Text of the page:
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Comparative Study
, 30 (11), 1468-74

The Relation Between Knee Flexion Angle and Anterior Cruciate Ligament Femoral Tunnel Characteristics: A Cadaveric Study Comparing a Standard and a Far Anteromedial Portal

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Comparative Study

The Relation Between Knee Flexion Angle and Anterior Cruciate Ligament Femoral Tunnel Characteristics: A Cadaveric Study Comparing a Standard and a Far Anteromedial Portal

Damon Alavekios et al. Arthroscopy.

Abstract

Purpose: The purpose of this study was to compare the anterior cruciate ligament (ACL) femoral tunnel characteristics between 2 common arthroscopic portals used for ACL reconstruction, a standard anteromedial portal and a far anteromedial portal.

Methods: Seven cadaveric knees were used. A 1.25-mm Kirschner wire was drilled through the center of the ACL femoral footprint and through the distal femur from the standard anteromedial and far anteromedial portals at knee flexion angles of 100°, 120°, and 140°. No formal tunnels were drilled. Each tunnel exit point was marked with a colored pin. After all tunnels were created, the specimens were digitized with a MicroScribe device (Revware, Raleigh, NC) to measure the tunnel length; distance to the posterior femoral cortical wall (posterior cortical margin); and tunnel orientation in the sagittal, coronal, and axial planes.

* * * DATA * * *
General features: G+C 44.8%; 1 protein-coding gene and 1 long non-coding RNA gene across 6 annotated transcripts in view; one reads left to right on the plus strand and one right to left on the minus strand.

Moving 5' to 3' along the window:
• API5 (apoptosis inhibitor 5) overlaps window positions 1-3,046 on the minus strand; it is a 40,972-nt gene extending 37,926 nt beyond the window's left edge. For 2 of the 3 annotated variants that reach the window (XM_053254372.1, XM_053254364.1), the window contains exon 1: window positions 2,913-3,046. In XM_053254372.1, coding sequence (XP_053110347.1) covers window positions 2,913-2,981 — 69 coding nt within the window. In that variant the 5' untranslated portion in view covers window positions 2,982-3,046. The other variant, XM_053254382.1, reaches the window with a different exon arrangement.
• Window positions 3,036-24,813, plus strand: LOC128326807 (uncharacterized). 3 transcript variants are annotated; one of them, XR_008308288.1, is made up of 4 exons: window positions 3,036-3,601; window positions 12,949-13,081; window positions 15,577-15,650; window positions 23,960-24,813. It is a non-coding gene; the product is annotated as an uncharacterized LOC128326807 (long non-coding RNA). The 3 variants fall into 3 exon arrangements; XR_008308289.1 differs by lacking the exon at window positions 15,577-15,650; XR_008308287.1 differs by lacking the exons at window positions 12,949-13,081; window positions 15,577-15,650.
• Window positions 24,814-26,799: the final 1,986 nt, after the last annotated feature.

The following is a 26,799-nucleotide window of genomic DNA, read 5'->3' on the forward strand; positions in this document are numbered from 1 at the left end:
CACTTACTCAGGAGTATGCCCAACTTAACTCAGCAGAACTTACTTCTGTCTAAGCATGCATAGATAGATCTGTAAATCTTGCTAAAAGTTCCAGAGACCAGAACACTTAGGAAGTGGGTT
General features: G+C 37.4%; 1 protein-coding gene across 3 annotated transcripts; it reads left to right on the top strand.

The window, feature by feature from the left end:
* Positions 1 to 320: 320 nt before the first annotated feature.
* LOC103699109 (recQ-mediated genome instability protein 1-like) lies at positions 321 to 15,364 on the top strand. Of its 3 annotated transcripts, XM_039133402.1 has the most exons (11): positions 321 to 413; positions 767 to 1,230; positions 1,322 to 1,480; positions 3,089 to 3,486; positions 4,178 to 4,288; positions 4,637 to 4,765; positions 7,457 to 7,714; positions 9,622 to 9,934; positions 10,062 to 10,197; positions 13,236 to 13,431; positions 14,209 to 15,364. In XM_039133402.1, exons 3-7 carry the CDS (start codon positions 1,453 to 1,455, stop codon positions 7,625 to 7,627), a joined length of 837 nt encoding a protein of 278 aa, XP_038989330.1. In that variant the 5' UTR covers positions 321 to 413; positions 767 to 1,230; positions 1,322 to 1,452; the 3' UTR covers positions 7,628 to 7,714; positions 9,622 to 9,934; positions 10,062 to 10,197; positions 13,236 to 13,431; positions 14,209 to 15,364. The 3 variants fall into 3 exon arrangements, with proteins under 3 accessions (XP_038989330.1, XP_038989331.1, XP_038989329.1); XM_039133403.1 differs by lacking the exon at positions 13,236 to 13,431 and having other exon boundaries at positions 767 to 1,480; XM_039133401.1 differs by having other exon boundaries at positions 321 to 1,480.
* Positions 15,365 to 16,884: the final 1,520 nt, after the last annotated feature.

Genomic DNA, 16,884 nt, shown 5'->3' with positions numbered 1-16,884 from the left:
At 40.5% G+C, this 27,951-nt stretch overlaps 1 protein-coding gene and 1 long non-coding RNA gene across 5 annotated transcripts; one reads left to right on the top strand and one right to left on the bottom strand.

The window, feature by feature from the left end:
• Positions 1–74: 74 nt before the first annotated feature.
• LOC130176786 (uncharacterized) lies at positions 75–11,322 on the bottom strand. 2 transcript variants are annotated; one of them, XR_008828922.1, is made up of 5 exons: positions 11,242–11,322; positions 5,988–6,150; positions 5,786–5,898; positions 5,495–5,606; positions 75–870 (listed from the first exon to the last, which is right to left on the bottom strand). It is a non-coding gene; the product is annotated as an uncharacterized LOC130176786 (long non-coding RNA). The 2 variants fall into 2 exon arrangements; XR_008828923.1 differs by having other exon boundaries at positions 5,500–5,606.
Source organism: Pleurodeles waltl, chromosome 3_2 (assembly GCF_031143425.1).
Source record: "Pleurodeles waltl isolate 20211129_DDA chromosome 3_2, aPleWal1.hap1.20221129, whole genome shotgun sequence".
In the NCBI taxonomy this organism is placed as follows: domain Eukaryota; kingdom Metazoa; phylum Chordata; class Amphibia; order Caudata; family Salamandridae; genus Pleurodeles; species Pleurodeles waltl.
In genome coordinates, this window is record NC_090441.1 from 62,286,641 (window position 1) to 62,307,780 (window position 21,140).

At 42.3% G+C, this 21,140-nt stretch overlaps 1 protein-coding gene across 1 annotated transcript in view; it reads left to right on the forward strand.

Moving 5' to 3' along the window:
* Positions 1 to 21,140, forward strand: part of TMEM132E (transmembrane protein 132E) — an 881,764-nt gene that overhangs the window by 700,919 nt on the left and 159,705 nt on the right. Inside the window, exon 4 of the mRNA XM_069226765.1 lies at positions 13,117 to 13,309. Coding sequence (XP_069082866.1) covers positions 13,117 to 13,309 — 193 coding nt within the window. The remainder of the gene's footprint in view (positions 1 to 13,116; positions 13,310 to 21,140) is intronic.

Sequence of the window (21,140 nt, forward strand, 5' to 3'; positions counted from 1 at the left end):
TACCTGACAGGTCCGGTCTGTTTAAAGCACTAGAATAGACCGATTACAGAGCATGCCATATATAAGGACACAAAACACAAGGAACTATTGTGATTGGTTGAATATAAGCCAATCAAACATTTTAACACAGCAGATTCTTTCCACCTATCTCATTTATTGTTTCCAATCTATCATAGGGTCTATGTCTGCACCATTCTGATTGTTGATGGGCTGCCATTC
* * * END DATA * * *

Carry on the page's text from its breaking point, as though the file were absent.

Results: The standard anteromedial portal resulted in a longer tunnel length, a less horizontal tunnel in the coronal plane, and a greater posterior cortical margin compared with the far anteromedial portal at all knee flexion angles. For both portal locations, the tunnel length and posterior cortical margin increased, and the tunnel position became more horizontal in the coronal plane, more anterior in the sagittal plane, and less horizontal in the transverse plane as knee flexion increased.

Conclusions: Portal position affects femoral tunnel characteristics, with results favoring the more laterally positioned standard anteromedial portal at all flexion angles. Increasing the knee flexion angle leads to a longer femoral tunnel length and posterior femoral cortical margin with either portal position.

Clinical relevance: Understanding how portal positioning and knee flexion angle affect femoral tunnel orientation and characteristics may lead to improved surgical outcomes after ACL reconstruction.

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